Although we all want to put 2020 behind us, we have to face the reality that for most of us it will still be some time yet before we can get the COVID-19 vaccination and life will begin to return to what is going to surely be a “new normal” as far as work, school, travel, visiting, etc. are concerned. As we look to 2021, it would be wise to consider what we have learned about ourselves in 2020.
The beginning of a new year is a great time for us to focus on those areas where we want to improve. But how do you decide what you want to focus on? This is not just about what are referred to as “New Year’s Resolutions”. No, it’s much more important than that. I would suggest going back to your Personal Mission Statement to assure your goals are in alignment with your core purpose, principles and beliefs.
Now I understand and respect that not all people are into setting goals for themselves. I’m one of those who does enjoy setting goals; I break them into daily, short-term and long-term goals.
Here’s a few suggestions for areas you may want to set goals in as you live intentionally in 2021: Continue reading
Faith and Work News ~ Links to Interesting Articles
- How to Experience Joy in Your Work. Bill Peel writes “But joy also comes from employing the gifts God gave us. When we use our God-given abilities, we engage God’s creative power that He embedded in our soul. There is no deeper satisfaction than doing what God desires. His energy flows through the gifts He gave us and our soul knows this intuitively and responds in joy when our gifts are engaged.”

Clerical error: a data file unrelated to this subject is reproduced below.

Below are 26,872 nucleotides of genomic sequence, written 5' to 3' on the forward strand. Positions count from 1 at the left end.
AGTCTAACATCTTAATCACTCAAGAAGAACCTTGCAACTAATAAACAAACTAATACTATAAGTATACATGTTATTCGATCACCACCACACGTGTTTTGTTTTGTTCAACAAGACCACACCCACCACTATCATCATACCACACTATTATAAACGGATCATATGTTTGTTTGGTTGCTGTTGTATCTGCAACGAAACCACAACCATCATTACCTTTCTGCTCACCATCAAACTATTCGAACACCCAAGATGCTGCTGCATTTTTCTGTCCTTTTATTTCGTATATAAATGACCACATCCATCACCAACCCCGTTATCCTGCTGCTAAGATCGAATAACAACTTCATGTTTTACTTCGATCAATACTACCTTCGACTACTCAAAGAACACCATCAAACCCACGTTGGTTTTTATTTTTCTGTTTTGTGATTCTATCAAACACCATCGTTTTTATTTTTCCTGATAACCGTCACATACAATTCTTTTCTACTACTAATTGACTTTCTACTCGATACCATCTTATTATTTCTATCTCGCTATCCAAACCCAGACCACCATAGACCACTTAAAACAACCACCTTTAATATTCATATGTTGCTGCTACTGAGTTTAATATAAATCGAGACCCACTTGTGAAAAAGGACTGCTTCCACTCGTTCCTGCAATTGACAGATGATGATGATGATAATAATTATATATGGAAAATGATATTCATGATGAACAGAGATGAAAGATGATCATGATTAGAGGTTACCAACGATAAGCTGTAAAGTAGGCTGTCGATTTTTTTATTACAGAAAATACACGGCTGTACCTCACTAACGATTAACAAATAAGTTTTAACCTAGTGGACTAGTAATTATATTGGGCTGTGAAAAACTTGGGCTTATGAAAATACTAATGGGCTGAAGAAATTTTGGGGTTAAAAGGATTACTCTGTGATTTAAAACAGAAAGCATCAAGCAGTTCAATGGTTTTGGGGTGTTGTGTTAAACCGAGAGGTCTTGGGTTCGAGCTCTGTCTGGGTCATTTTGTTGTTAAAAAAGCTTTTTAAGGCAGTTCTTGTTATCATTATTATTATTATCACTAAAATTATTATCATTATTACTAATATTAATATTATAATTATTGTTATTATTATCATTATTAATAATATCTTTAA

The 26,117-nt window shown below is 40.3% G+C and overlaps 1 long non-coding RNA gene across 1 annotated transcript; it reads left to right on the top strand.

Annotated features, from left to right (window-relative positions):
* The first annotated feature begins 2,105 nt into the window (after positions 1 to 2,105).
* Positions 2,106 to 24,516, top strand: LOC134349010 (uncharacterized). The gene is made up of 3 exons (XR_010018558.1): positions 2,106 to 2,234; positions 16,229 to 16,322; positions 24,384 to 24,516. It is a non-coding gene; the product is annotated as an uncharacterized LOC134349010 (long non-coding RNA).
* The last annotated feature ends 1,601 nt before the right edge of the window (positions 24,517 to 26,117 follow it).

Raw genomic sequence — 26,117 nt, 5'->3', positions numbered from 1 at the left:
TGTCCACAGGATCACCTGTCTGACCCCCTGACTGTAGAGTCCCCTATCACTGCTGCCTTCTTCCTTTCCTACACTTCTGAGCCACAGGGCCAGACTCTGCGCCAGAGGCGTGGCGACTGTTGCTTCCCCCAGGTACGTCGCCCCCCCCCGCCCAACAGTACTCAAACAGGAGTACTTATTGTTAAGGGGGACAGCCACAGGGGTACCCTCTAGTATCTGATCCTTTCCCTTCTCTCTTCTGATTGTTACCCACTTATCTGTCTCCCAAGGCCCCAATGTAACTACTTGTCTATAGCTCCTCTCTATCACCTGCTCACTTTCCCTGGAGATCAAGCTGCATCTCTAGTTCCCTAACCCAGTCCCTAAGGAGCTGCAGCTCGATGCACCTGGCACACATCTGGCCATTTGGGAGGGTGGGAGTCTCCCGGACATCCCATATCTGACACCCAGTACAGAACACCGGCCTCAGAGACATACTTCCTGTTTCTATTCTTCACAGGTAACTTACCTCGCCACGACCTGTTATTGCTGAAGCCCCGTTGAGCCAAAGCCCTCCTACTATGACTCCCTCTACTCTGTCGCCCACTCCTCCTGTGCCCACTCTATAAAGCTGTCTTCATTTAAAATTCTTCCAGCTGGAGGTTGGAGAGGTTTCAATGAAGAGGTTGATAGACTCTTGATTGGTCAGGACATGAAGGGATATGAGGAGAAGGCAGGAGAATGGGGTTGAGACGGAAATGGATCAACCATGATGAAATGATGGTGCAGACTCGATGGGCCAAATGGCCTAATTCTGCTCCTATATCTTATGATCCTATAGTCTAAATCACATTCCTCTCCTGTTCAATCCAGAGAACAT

- Joy is the Leading Indicator. Patrick Lencioni writes “I’ve come to the conclusion that the first sign of trouble on the horizon is a decrease in joy. Yes, joy. When people who work in an organization lose their sense of enjoyment and enthusiasm, it’s time to start making some changes.”
- How to Find Joy in Your Work. Jon Bloom writes “The more we think about the whole first chapter of Genesis, the more glorious things we see regarding how God views hiswork, and the wonderful, liberating implications it has on how we are to view our”
IN THE CHURCH:
- Working for God’s Glory. This episode of The White Horse Inn features an address given by Michael Horton at the 2017 Ligonier National Conference. It addresses “How are we to think about the church’s relationship to the secular world? Are believers called to be so heavenly minded that they completely avoid worldly activity? Or are we called to be salt and light as we love and serve our neighbors around us?” On this special edition of White Horse Inn,Michael Horton discusses these issues and more as he unpacks the distinction between The Great Commandment and The Great Commission.”
I think it’s important to have goals. In his “Seven Steps to Success”, John Maxwell lists the first step as making a commitment to grow daily. With the pace of change in our lives, including new technology, if we aren’t growing, we are really moving backward. Maxwell has written that while change is inevitable, growth is optional. And to insure that you are continuing to grow, you need to establish and write down your goals.
I have work-related goals, ministry-related goals and personal growth goals. I think it’s important to strive for improvement in all areas of life. I break these goals down into:
- Daily Goals
- Short-Term Goals
- Long-Term Goals